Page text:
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Union members reject NMC fee hike and back alternative funding models


An overwhelming majority of nurse union members have registered their opposition to the fee hike proposed by the Nursing and Midwifery Council.

Almost all respondents to surveys by Unison (98%), Unite (98%) and the Royal College of Nursing (99.3%) said they opposed the plans to increase the NMC registration fee.

The surveys were carried out to inform the unions’ formal response to the NMC’s consultation on the fee increase plans (see links on the right), which would see it rise in January from £76 to £120.

The polls also explored views on other funding methods for professional regulation, asking nurses whether or not they thought the government should contribute to the running of the NMC.

Around 87% of the RCN’s 85,000 survey respondents said the government should contribute.

More than 80% of RCN members also said they did not think the nursing regulator should still be expected to pay over £800,000 towards the running of the Council for Healthcare Regulatory Excellence, the body which oversees the NMC.

Similarly, more than half of Unison respondents also backed the view that it was the duty of the government to step in and bail the NMC out.

In addition, only 45% of Unison respondents said they had any confidence left in the NMC and only 55% said they supported nurses and midwives having their own regulator.

Unison members also supported a proportionate level of registration fee based on earnings, and said they believed a fixed-rate irrespective of earnings disproportionately impacted on graduates and part-time workers.

Meanwhile, Unite said the fee should not be increased above £86-a-year in January, and any future rises should be in line with inflation.

Unison head of nursing Gail Adams said: “Registrants do not want to take the hit for the financial mismanagement that has taken place at the NMC.

“A fee increase of almost 60% is disproportionate, and unfairly places responsibility for the financial woes of the organisation on the blameless registrants.”

She added: “Public protection is everyone’s business, and the government would do well to recognise their role in ensuring the public’s safety, step in and bail the NMC out.”

RCN chief executive and general secretary Peter Carter said: “Nurses are already in the midst of a two year pay freeze and face increased pension contributions and a rising cost of living. They shouldn’t have to pay almost 60% more just to maintain their livelihood.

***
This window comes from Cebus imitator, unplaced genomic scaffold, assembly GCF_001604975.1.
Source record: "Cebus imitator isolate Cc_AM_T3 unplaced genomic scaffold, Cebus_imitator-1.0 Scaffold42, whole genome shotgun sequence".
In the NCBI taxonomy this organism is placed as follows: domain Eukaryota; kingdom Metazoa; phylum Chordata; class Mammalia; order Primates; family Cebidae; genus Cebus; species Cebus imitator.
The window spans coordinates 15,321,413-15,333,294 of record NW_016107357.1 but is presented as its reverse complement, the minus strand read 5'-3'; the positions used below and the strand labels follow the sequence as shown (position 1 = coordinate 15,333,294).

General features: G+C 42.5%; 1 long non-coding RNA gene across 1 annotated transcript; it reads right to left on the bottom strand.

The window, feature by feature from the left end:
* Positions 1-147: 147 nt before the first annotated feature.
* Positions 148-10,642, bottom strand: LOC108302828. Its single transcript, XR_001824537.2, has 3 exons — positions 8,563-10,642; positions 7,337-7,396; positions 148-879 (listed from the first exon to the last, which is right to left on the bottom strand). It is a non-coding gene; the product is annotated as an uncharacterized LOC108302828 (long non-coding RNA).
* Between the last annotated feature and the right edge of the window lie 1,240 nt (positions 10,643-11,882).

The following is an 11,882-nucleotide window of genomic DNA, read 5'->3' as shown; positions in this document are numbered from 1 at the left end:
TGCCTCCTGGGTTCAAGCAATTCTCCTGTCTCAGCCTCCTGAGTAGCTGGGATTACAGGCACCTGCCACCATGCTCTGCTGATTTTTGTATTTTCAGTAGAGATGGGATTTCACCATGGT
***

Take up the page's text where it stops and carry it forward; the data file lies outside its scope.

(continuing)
“Our members have also been clear in their concerns about the NMC’s position more generally, and will need some assurance that their registration fees are going into a well-run, robust regulator and not disappearing into an abyss.”

Unite professional officer Dave Munday added: “Our members have overwhelmingly rejected the enormous fee hike – which is, basically, ‘a tax on nurses’ who have already suffered from two years of government-imposed pay freeze.

“To regain its credibility, the NMC needs to be more realistic in its financial demands – and we think increases in line with inflation, which is currently running at 2.6%, would be more realistic in future years.”


Readers' comments (13)

  • I think most reasonable people accept that the NMC is time-expired and has been for quite sometime. I'm sure that it is the Governments position that the NMC should be wound-up and merged into some kind of PAM organisation; that way we can have proper regulation for nurses, care assistants and everyone else employed in care. Proper regulation and real patient safety.

    I've struggled for sometime to work out just what the NMC spends the money it receives on. Apparently its not rent as they only pay £1 a year or something of that order.

    That new code of conduct it was trumpeting a few years back was a 'cut and paste' job from the American 'Code of Ethics for Nurses' almost word for word!

    The NMC has had it: close it down, write-off its debts and give nurses and others a robust body that is truly our 'sword and shield' rather than the joke we have now. Then feel free to ask for more money!

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  • I absolutely agree with your comments. I was talking to a Teacher at the weekend who told me that they got thier so called Professional Council shut down as it was a pointless waste of time and just took hard earned money off Teachers with nothing in return.